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The Nation's Weather
Posted: $util.date("h:mm a MMM d, yyyy",$story.contentLiveDate,$timeZone)
Reporter: AP

A fairly strong cold front will continue moving through the eastern third of the country Tuesday, eventually moving off the eastern seaboard by the end of the day. The front itself will contain enough moisture to produce moderate rain from the Appalachian Mountains through the Mid Atlantic. Additional moderate rain is expected through New England as the front moves eastward. As the day progresses, however, rain will gradually wane from south to north. The heaviest rain is expected to fall from western North Carolina through southern New York and could total nearly an inch. In addition to the rain that falls, the front could be accompanied by breezy to strong winds as it passes.
The indirect effect of the front will be due to the cold air that will continue to pour into the Upper Midwest. This will translate to another cold day from the Dakotas through Michigan, while a cold overnight into Wednesday is anticipated from the Dakotas through Maine.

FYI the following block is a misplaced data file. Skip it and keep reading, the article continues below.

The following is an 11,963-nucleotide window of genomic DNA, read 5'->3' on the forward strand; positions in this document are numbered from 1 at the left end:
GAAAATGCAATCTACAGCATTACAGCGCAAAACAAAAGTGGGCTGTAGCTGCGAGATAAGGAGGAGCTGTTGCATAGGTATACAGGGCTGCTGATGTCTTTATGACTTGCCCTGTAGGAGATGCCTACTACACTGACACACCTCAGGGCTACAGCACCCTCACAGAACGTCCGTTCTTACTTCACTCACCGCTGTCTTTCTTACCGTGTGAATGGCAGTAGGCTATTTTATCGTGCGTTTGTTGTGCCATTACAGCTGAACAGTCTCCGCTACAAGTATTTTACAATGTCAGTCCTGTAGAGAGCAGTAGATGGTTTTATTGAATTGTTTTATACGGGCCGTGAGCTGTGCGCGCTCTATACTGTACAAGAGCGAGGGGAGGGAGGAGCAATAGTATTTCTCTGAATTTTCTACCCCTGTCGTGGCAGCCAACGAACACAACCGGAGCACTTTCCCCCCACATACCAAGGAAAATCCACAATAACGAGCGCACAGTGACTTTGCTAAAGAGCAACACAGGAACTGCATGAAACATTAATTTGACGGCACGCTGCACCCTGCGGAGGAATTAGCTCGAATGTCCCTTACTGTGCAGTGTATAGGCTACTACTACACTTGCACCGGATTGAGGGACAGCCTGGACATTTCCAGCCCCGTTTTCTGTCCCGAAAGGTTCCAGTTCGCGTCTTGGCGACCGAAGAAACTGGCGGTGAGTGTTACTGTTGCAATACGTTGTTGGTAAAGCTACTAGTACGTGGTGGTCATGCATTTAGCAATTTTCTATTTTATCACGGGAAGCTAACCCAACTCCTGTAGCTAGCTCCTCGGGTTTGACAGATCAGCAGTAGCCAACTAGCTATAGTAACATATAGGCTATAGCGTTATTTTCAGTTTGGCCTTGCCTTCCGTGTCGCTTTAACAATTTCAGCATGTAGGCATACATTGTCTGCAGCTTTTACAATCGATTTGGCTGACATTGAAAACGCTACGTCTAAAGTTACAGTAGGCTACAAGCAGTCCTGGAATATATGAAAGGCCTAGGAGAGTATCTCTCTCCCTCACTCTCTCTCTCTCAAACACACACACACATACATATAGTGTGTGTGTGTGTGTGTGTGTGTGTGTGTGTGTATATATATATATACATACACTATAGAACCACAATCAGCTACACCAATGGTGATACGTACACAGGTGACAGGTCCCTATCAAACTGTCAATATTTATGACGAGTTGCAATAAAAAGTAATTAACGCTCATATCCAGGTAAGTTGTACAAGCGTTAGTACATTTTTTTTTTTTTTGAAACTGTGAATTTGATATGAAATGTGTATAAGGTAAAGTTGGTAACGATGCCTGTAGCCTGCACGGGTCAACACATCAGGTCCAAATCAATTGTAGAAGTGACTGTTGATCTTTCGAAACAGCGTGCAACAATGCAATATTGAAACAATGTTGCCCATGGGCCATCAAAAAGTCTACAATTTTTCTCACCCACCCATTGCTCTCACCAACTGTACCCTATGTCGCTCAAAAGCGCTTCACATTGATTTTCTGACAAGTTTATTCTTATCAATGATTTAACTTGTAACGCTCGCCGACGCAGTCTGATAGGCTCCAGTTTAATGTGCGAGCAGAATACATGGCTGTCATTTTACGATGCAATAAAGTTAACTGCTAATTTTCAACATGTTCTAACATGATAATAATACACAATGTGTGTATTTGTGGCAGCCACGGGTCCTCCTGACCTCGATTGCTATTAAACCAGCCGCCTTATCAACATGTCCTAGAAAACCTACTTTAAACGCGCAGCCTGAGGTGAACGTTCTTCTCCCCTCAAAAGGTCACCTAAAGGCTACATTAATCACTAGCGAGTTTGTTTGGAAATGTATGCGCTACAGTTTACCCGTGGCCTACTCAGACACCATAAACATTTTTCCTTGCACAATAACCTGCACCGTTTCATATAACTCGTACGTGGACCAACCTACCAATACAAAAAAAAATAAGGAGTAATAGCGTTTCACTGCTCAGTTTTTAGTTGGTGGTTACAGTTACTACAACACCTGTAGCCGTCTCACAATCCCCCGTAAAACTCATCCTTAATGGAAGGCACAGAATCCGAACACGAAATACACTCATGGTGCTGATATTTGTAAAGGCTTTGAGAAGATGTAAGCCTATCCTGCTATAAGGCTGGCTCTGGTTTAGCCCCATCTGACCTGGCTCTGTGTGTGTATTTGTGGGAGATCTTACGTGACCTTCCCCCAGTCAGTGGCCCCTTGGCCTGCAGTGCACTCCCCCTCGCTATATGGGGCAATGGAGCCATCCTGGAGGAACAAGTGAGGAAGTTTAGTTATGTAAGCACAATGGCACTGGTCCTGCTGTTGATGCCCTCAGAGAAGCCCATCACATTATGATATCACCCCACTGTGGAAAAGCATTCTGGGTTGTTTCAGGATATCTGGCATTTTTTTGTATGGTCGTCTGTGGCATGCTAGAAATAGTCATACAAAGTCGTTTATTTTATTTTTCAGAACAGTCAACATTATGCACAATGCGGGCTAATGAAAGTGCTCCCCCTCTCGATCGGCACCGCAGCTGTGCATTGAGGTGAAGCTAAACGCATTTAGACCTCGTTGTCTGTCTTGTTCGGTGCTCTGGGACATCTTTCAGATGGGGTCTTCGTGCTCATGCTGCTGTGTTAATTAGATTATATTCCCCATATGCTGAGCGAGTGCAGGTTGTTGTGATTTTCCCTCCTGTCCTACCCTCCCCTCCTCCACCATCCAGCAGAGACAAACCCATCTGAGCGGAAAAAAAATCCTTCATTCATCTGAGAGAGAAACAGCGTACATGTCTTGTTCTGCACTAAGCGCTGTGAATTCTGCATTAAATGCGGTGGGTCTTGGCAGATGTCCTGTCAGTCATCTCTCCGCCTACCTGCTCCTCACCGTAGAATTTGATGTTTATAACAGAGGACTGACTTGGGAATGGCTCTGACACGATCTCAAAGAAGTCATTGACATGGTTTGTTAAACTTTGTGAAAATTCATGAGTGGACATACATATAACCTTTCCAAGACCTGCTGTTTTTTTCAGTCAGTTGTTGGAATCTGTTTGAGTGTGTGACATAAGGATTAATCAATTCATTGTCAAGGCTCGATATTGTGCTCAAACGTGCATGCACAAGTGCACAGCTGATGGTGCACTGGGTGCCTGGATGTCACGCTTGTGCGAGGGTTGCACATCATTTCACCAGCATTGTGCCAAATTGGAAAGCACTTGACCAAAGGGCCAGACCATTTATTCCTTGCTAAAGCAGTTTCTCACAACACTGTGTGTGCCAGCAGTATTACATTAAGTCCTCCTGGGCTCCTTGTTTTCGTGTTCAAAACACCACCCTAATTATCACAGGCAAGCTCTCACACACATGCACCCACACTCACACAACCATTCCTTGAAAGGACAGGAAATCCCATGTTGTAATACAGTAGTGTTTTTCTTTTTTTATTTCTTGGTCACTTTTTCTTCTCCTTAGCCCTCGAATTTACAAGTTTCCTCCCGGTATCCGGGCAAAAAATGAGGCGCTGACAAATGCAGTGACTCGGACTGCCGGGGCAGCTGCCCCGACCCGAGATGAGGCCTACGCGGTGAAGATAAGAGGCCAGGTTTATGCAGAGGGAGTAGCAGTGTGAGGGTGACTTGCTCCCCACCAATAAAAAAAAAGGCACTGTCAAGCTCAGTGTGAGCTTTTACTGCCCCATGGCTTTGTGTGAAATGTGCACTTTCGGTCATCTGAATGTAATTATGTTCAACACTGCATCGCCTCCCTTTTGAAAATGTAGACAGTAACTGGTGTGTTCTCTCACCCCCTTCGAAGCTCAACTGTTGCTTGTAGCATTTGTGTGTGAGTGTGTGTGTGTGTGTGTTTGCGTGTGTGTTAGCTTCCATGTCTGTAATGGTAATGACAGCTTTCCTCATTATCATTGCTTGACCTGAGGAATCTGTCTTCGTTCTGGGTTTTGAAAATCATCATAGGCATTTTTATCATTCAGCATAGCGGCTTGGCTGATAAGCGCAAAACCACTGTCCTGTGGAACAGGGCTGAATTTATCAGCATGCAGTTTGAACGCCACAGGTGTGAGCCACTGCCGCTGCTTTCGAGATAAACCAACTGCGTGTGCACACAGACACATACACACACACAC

In the West, moist flow from the Pacific will continue to flow into the Northwest, bringing more rain and high elevation snow from Washington through the mountains of Idaho. This precipitation is not expected to be heavy in nature, but any snow accumulation is noteworthy.
The Northeast will see a range of temperatures from the 30s to the 50s, while the Southeast will rise into the 60s and 70s. The Northern Plains will rise into the 20s, 30s, and 40s, while the Southwest will see temperatures in the 60s and 70s for the most part.
MONDAY'S WEATHER EXTREMES:
HIGHEST TEMPERATURE (DEGREES F)................84 Sarasota, Fla.
HIGHEST HEAT INDEX (DEGREES F)..................87 Kahului, Hawaii
LOWEST TEMPERATURE (DEGREES F)................-13 Worland, Wyo.
LOWEST WIND CHILL (DEGREES F)......................-28 Eagle, Alaska
HIGHEST WIND GUST (MPH)..........................64 Mt. Washington, N.H.
HIGHEST PRECIPITATION (INCHES)......................1.23 Cullman, Ala.
ON THIS DATE
The great dust bowl era was kicked off on this date in 1933 as a dust storm spread from Montana to Maine on the 12th and 13th. Black rain was observed in New York and brown snow was reported in Vermont. Because of the dust, zero visibility was observed in South Dakota, Minnesota, and Iowa.
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